Top of Page Home Search Site Map

Managing the
War Effort

Home Front

at War



At Home

National War Memorial


A Newfoundland and Labrador Heritage Web Site Partner Project. Created under contract to Canada’s Digital Collections, Industry Canada.

Commemorations At Home

Across Newfoundland, communities large and small looked for suitable ways to commemorate their war dead. The residents of Botwood raised enough money to purchase a 12-foot grey granite obelisk from D. Beveridge and Son of Perth, Scotland. The obelisk was unveiled July 1, 1921. Inscribed on it were the names of those who had made the supreme sacrifice, their epitaph, “Their names liveth for evermore.” In the small outport community of Arnold’s Cove, some 30 families purchased a plain granite shaft which they erected as a memorial to their war dead on August 7, 1921.

The fraternal organizations were also involved. On September 8, 1921, the Loyal Orange Association in Trinity erected a monument with the names of the five Orangemen and ten non-Orangemen who had fallen inscribed on what became a community memorial (“Trinity’s” 51).

On the Burin Peninsula, monuments were erected at Fortune, Burin, and Lamaline. The full cost of the Fortune war memorial was met by the people themselves with the assistance of the Great War Veterans Association. In Grand Falls on July 23, 1922, a replica of the Cenotaph in London was unveiled on Station Road. The $8,000 monument was paid for by the people of Grand Falls with assistance from the Anglo-Newfoundland Development Company.

Memorial University College, Parade Street, St. John’s, 1924.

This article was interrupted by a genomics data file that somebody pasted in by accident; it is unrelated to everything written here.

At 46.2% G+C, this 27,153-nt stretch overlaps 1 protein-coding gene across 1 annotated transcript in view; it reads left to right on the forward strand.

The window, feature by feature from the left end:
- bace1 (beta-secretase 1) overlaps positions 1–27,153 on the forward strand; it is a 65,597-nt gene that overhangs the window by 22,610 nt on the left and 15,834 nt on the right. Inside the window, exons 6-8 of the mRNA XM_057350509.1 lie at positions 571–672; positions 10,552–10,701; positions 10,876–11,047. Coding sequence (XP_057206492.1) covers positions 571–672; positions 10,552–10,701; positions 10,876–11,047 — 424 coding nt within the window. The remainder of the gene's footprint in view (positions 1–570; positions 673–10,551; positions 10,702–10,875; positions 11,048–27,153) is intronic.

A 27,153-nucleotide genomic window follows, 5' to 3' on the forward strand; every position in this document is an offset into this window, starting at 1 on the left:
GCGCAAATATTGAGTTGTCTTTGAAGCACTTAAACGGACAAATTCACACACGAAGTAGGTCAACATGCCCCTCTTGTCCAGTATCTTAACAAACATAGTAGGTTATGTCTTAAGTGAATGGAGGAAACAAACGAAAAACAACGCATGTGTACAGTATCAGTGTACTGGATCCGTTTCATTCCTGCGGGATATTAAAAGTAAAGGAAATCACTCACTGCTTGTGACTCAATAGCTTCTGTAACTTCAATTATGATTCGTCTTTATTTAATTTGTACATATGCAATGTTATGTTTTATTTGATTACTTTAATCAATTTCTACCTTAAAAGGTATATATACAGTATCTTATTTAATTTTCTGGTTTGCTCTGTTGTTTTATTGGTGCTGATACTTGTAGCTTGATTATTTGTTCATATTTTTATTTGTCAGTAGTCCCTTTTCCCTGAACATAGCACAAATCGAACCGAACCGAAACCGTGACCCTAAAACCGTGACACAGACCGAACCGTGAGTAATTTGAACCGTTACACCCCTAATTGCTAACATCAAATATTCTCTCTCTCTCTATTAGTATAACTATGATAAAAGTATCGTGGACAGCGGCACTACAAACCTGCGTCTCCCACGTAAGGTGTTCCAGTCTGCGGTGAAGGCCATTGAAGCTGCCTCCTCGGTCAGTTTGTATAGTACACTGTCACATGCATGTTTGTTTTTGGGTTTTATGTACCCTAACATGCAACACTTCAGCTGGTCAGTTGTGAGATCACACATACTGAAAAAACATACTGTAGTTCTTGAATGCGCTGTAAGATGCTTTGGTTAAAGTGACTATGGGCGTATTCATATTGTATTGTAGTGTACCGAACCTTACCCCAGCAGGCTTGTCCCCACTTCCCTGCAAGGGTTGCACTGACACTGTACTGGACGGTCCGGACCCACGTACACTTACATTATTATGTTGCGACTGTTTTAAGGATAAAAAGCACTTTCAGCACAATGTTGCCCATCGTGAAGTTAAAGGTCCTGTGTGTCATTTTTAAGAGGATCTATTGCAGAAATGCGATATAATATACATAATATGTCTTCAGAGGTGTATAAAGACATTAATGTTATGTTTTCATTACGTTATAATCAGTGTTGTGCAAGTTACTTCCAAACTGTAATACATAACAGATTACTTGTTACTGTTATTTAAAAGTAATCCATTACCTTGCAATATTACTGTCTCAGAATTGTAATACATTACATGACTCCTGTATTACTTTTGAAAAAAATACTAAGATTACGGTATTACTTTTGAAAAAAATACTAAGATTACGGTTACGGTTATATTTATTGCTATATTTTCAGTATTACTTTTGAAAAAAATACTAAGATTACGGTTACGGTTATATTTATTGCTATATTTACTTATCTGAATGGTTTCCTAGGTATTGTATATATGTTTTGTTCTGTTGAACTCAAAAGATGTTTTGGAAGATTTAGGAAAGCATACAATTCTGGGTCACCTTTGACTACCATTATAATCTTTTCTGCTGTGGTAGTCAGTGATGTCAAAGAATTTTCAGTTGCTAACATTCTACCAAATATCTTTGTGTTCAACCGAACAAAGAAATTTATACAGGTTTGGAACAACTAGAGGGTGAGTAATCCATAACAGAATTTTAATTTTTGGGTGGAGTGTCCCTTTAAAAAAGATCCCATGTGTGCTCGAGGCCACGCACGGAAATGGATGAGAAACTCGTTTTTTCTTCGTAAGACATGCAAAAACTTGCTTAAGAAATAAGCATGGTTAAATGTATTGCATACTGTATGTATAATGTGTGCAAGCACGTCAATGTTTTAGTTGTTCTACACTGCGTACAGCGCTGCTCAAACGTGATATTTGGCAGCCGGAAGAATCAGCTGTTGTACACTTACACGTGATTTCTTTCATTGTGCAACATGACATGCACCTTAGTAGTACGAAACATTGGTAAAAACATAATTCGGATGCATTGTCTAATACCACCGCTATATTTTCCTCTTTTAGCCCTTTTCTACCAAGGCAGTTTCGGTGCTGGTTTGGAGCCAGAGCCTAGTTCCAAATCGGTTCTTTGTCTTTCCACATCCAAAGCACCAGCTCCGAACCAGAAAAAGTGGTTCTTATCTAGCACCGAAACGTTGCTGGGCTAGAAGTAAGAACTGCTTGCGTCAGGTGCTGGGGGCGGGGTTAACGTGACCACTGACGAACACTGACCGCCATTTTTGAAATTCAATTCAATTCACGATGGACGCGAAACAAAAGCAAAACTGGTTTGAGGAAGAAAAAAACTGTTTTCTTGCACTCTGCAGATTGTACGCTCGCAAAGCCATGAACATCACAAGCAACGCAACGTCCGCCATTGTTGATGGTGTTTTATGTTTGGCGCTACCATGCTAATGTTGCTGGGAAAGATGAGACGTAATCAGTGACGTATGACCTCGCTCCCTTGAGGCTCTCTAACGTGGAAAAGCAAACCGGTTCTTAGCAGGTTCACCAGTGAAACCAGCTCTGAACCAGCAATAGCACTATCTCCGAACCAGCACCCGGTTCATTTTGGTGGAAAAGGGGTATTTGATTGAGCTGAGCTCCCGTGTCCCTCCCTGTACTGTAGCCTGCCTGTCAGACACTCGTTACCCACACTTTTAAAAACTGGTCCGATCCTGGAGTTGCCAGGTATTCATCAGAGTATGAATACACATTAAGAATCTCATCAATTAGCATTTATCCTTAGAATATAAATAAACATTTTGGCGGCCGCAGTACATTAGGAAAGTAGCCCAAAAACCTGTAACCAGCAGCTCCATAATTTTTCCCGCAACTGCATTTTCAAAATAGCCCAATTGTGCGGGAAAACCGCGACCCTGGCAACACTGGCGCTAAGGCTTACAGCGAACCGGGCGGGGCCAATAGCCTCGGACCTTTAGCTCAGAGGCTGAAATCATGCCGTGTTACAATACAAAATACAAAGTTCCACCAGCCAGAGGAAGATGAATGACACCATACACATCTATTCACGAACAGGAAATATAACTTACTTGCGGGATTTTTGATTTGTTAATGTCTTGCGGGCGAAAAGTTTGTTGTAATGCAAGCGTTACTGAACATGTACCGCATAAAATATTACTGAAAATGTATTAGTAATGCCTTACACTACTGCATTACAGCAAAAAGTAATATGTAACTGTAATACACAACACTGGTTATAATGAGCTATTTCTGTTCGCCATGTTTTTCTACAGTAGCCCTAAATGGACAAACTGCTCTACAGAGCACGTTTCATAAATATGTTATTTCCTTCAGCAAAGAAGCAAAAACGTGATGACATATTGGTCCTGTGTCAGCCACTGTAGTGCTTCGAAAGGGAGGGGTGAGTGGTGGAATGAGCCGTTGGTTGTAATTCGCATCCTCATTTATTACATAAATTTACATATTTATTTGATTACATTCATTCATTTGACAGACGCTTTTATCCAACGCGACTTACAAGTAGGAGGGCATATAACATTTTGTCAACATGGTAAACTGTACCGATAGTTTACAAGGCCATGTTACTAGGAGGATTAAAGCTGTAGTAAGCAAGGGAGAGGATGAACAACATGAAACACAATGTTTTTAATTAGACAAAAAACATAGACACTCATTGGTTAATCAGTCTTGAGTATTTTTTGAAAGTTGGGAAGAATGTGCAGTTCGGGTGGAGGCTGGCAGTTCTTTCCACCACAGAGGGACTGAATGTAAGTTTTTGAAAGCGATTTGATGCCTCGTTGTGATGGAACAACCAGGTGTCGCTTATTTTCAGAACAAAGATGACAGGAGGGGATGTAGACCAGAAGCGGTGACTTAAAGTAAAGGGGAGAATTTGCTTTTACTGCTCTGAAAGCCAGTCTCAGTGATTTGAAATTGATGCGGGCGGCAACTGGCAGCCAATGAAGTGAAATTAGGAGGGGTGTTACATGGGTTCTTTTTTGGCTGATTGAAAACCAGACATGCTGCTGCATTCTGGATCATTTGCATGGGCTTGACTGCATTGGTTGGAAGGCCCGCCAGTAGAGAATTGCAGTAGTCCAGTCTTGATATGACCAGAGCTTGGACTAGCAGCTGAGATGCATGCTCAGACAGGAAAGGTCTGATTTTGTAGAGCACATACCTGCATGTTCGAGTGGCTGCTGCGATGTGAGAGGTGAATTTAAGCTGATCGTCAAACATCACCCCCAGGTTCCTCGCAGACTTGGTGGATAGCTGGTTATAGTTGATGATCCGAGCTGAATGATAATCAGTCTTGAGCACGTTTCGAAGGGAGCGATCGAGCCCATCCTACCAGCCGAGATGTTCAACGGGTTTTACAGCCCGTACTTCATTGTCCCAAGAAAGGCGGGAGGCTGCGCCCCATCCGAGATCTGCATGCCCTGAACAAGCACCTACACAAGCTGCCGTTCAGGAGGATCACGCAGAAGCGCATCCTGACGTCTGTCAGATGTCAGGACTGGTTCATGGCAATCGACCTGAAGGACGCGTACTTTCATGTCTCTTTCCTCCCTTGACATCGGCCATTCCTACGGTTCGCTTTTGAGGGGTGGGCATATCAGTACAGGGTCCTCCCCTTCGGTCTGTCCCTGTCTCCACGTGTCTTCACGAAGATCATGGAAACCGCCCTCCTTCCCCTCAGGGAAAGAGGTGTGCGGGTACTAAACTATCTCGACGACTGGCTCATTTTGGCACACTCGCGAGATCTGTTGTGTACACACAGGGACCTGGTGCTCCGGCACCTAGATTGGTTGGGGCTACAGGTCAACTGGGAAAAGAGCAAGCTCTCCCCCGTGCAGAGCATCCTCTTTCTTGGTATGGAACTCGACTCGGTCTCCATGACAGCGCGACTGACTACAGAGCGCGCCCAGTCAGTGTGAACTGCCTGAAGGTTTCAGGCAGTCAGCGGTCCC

Courtesy of the Provincial Archives of Newfoundland and Labrador (PANL NA-39-96), St. John’s, Newfoundland.
(41 Kb)

War Memorial 1914–18, Grand Falls-Windsor, n.d.
Courtesy of the Provincial Archives of Newfoundland and Labrador (PANL A-37-56), St. John’s, Newfoundland.
(32 Kb)

War Memorial, Grand Bank, n.d.
Courtesy of the Provincial Archives of Newfoundland and Labrador (PANL NA-60-88), St. John’s, Newfoundland.
(42 Kb)

There were other permanent forms of memorials established as well. The Knights of Columbus in St. John’s established the Knights of Columbus Memorial School to promote Catholic education in Newfoundland. The school was built as an extension of the already existing Academy of Our Lady of Mercy near the Catholic Cathedral. The building contained 12 large classrooms, a domestic science room, music and dressing rooms, a water fountain and a large auditorium.

Perhaps the greatest legacy left by the Great War was the establishment of the Memorial University College in 1925. It was decided that the greatest legacy would be to leave an institution that would help to augment the woefully inadequate levels of education in Newfoundland. In 1949, the institution received full degree-granting status and became the Memorial University of Newfoundland. Its accomplishments and contribution to the life of the province stands as a fitting tribute to the young men who lost their lives in the service of their country during the Great War.